Stay Tuned

Wednesday @ 9 am “The Most Popular Book Villains”

Friday @ 9 am “Plus Size Hatred and The Bullies Who Enforce It”Let's Chat Graphic

  • Who is your favorite book villain?
  • Who is your favorite TV/movie villain?
  • What is it about a villain that captures your interest?

Published by Darla G. Denton, Writer

I am a Contemporary Romance Writer for Curvy women and the men who love them.

21 thoughts on “How to Write a Villain That Readers Will Love to Hate

  1. I think this is why it is so much easier for me to write the prequel I never intended to write than my “main” book. The villains from the prequel are complete characters with good reasons for doing everything they are doing. They are human. My villain from the main book is really just a placeholder to give my hero something to do. Hopefully by the time I’ve finished the prequel (where we first meet our second villain) I’ll understand why he is the way he is.

    Liked by 1 person

    1. I completely understand your dilemma Julie. This was my struggle for Destiny Be Damned. When I had finished the first and second draft my villain was flat. It wasn’t until I was writing the villains story as a writing exercise that I really got ahold of who that person was and why they did the things they did. The best villains will always be the ones who you find yourself relating to or having sympathy towards. Just be careful they don’t steal the spotlight from your hero/heroine.


  2. If you are writing a story bases on characters that already exists how do you spice it up without ruining what was already there by completely changing it?

    Liked by 1 person

    1. I’m not sure I understand your question 100%. However, the key to spicing up any relationship in a story whether new or old is to add conflict and it doesn’t have to be them fighting with each other. It could be a conflict where one person’s life gets threatened by a health scare, or they get a job offer that would require them to move of state or out of country. You can use an inner conflict where one person feels themselves changing, wanting different things, and they aren’t sure the other person would change with them or even if they connect with that person at all anymore. I hope this helps Mason!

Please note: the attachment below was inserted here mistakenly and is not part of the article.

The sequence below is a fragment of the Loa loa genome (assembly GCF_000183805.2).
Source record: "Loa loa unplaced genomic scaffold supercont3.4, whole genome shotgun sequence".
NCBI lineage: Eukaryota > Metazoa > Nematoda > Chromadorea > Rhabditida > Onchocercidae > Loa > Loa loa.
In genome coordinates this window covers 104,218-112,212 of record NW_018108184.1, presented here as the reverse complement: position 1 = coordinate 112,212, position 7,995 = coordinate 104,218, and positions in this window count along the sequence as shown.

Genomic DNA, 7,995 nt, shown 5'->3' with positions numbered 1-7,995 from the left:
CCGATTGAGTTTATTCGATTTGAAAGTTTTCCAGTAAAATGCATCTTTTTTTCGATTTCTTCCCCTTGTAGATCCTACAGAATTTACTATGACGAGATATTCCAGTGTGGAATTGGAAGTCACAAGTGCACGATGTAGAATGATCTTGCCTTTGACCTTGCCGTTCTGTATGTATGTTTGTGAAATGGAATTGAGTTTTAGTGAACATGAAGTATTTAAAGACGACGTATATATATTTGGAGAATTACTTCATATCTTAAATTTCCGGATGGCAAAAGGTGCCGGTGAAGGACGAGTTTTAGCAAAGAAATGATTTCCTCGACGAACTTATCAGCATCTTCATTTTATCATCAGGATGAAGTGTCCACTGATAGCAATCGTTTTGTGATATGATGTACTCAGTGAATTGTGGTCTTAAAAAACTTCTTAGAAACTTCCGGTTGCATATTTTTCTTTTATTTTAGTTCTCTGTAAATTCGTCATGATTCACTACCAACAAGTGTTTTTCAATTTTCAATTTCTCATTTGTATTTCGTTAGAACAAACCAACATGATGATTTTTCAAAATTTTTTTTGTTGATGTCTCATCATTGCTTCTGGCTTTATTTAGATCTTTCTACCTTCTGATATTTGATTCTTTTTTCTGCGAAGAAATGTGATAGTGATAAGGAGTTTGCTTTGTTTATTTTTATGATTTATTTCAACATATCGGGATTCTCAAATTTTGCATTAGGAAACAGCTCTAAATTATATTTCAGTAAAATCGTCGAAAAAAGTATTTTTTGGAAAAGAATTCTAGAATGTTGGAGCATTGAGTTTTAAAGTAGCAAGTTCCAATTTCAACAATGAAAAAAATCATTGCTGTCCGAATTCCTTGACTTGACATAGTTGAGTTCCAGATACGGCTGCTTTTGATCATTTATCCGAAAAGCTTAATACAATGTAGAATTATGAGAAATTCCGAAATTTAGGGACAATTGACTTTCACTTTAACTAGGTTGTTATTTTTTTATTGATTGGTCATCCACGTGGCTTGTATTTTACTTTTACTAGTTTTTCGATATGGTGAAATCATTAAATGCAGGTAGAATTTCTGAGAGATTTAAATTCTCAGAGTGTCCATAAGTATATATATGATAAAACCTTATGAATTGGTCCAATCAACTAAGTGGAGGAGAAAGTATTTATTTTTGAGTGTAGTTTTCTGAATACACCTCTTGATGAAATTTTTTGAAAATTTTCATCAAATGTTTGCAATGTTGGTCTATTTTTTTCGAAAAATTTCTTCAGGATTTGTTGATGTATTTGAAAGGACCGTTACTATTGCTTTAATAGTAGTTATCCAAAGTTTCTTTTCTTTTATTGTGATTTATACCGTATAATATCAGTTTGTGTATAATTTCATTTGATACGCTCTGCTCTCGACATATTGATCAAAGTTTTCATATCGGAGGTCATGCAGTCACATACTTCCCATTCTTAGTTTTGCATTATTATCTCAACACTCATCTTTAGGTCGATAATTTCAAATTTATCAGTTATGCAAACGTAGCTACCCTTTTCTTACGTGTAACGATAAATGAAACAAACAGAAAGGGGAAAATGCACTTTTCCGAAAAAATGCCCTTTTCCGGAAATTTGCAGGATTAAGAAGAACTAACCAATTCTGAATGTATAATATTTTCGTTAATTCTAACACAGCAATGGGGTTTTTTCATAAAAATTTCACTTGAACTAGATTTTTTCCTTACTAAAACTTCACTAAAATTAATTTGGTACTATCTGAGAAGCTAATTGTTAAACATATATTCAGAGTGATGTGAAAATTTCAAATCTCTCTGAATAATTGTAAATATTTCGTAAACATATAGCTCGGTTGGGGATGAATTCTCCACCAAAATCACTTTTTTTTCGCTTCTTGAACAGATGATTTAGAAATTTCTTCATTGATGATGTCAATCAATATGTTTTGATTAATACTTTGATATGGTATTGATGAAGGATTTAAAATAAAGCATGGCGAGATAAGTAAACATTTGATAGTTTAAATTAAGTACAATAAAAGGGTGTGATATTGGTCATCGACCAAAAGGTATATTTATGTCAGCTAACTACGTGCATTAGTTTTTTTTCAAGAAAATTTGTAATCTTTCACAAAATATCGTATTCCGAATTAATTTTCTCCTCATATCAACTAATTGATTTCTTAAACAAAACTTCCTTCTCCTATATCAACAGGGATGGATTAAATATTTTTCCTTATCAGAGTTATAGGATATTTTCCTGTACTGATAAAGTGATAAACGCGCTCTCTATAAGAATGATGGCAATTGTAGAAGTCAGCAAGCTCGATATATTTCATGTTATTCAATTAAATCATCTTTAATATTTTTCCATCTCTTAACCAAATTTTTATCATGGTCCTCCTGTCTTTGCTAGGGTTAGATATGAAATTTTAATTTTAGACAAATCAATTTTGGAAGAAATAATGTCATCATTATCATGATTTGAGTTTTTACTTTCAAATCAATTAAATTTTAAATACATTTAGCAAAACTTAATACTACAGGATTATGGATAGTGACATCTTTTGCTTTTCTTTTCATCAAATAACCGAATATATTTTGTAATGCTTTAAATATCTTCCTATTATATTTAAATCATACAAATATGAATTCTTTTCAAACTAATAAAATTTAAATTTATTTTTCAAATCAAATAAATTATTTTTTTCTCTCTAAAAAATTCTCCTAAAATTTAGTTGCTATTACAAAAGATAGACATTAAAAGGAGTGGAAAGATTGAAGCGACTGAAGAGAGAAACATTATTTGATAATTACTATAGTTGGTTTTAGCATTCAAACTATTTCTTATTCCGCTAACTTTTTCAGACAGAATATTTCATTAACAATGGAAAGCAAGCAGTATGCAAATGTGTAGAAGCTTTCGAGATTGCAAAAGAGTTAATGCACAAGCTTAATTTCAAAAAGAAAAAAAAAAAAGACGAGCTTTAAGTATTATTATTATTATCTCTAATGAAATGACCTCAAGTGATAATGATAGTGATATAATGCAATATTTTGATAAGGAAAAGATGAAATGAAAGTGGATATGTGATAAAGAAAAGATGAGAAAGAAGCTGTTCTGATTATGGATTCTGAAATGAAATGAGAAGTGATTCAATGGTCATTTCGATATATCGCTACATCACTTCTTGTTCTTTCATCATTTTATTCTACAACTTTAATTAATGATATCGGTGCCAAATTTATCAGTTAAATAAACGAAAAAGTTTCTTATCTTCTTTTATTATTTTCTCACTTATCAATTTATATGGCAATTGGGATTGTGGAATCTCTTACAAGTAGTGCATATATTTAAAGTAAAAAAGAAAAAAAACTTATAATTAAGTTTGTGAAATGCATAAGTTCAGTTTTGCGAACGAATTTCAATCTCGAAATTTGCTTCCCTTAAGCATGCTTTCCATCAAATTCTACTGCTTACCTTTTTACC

1. Hi Mason 🙂 If you want, you could share your questions here for everyone to see and I’ll answer as best as I can or you can always email me. You can find my contact info on the contact page. The tab is located towards the top left of the web page.


  3. I don’t recall ever really rooting for Lord Voldemort in the Harry Potter Series. Professor Snape on the other hand is a villain that I think most people really started to like. Professor Umbridge, at least to me, was by far one of the most truly evil villains in the series. She was a villain that everyone loved to hate!

    Liked by 1 person

  4. There’s nothing I like more about a story than a good freaking villain. Wether he turns good or acomplishes his evil plans, I can only consider the story good if the villain is interesting, so I pay special atention when creating my villains, though I like to separete villains from antagonists.
    My favorite movie villain is most definetely Loki, and on TV every single villain from Supernatural and Damon and Klaus from TVD. Now from books the list goes on and on, but the best are Shakespeare’s Richard III (I mean he is so good the play is all about him), Voldemort, Bellatrix, President Snow and every villainous Lannister in Game of Thrones.

    Liked by 1 person